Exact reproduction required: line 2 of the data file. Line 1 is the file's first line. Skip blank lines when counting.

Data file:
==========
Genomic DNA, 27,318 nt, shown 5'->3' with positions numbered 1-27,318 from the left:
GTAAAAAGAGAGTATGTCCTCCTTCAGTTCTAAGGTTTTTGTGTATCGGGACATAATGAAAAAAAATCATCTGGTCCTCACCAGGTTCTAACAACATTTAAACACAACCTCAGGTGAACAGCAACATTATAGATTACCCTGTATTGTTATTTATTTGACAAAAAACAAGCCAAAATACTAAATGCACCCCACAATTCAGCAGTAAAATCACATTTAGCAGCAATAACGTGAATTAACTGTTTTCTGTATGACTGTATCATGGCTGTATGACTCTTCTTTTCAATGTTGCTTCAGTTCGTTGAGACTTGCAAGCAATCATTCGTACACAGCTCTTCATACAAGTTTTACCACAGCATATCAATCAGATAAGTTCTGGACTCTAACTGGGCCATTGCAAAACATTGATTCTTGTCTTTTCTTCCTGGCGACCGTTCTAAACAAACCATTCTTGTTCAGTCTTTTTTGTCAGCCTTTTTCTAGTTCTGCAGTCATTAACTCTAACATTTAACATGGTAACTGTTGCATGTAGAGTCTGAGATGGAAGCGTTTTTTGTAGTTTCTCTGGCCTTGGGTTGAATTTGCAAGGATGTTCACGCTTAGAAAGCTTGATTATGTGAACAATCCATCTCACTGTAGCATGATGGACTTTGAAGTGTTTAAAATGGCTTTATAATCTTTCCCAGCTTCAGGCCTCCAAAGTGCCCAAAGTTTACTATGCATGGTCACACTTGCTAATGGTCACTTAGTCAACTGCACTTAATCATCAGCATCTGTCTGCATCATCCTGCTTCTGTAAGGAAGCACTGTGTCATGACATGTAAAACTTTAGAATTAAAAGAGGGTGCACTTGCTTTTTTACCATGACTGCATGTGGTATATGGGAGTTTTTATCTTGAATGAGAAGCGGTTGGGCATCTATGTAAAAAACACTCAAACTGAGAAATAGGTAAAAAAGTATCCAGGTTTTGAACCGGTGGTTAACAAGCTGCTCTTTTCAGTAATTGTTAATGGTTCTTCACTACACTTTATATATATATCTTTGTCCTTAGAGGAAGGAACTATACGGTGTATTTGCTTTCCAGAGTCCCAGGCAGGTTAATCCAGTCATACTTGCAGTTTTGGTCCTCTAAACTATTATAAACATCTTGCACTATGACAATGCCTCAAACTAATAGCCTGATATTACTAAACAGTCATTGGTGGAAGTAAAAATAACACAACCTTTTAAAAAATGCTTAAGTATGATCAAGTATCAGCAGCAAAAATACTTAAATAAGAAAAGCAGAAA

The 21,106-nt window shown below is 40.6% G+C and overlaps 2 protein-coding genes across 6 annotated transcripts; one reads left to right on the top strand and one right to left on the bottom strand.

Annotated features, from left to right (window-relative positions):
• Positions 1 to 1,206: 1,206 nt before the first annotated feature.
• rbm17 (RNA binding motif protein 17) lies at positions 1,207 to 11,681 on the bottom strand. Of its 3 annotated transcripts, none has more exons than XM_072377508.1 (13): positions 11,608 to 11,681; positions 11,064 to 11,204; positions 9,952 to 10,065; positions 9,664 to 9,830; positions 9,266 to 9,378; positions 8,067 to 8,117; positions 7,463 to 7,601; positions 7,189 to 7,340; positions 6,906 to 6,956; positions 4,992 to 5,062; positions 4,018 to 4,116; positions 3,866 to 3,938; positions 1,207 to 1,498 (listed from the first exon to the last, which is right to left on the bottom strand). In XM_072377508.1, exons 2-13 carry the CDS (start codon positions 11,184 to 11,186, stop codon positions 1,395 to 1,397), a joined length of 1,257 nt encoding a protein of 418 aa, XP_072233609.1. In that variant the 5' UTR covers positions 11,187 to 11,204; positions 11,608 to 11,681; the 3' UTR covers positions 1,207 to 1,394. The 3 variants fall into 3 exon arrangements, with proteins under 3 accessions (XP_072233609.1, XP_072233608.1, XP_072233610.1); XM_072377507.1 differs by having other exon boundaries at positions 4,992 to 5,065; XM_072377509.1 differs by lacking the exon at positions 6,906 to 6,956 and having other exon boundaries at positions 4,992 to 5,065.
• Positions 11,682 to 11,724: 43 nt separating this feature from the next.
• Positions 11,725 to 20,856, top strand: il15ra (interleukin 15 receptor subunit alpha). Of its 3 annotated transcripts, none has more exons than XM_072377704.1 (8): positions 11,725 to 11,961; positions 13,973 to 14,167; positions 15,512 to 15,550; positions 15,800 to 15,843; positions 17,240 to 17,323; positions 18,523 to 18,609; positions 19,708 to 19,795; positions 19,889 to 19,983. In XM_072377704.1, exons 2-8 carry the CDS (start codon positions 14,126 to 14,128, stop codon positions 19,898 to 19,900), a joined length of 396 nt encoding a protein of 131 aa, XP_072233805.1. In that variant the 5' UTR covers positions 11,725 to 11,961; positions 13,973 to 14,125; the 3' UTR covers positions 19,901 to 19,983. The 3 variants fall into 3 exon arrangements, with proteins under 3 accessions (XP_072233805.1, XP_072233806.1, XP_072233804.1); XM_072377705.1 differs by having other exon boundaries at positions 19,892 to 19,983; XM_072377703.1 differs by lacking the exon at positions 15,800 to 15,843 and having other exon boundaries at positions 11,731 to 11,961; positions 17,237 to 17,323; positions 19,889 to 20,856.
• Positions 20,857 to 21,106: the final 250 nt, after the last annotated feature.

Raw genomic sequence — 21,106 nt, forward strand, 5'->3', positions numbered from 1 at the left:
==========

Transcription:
GTAAAAAGAGAGTATGTCCTCCTTCAGTTCTAAGGTTTTTGTGTATCGGGACATAATGAAAAAAAATCATCTGGTCCTCACCAGGTTCTAACAACATTTAAACACAACCTCAGGTGAACAGCAACATTATAGATTACCCTGTATTGTTATTTATTTGACAAAAAACAAGCCAAAATACTAAATGCACCCCACAATTCAGCAGTAAAATCACATTTAGCAGCAATAACGTGAATTAACTGTTTTCTGTATGACTGTATCATGGCTGTATGACTCTTCTTTTCAATGTTGCTTCAGTTCGTTGAGACTTGCAAGCAATCATTCGTACACAGCTCTTCATACAAGTTTTACCACAGCATATCAATCAGATAAGTTCTGGACTCTAACTGGGCCATTGCAAAACATTGATTCTTGTCTTTTCTTCCTGGCGACCGTTCTAAACAAACCATTCTTGTTCAGTCTTTTTTGTCAGCCTTTTTCTAGTTCTGCAGTCATTAACTCTAACATTTAACATGGTAACTGTTGCATGTAGAGTCTGAGATGGAAGCGTTTTTTGTAGTTTCTCTGGCCTTGGGTTGAATTTGCAAGGATGTTCACGCTTAGAAAGCTTGATTATGTGAACAATCCATCTCACTGTAGCATGATGGACTTTGAAGTGTTTAAAATGGCTTTATAATCTTTCCCAGCTTCAGGCCTCCAAAGTGCCCAAAGTTTACTATGCATGGTCACACTTGCTAATGGTCACTTAGTCAACTGCACTTAATCATCAGCATCTGTCTGCATCATCCTGCTTCTGTAAGGAAGCACTGTGTCATGACATGTAAAACTTTAGAATTAAAAGAGGGTGCACTTGCTTTTTTACCATGACTGCATGTGGTATATGGGAGTTTTTATCTTGAATGAGAAGCGGTTGGGCATCTATGTAAAAAACACTCAAACTGAGAAATAGGTAAAAAAGTATCCAGGTTTTGAACCGGTGGTTAACAAGCTGCTCTTTTCAGTAATTGTTAATGGTTCTTCACTACACTTTATATATATATCTTTGTCCTTAGAGGAAGGAACTATACGGTGTATTTGCTTTCCAGAGTCCCAGGCAGGTTAATCCAGTCATACTTGCAGTTTTGGTCCTCTAAACTATTATAAACATCTTGCACTATGACAATGCCTCAAACTAATAGCCTGATATTACTAAACAGTCATTGGTGGAAGTAAAAATAACACAACCTTTTAAAAAATGCTTAAGTATGATCAAGTATCAGCAGCAAAAATACTTAAATAAGAAAAGCAGAAA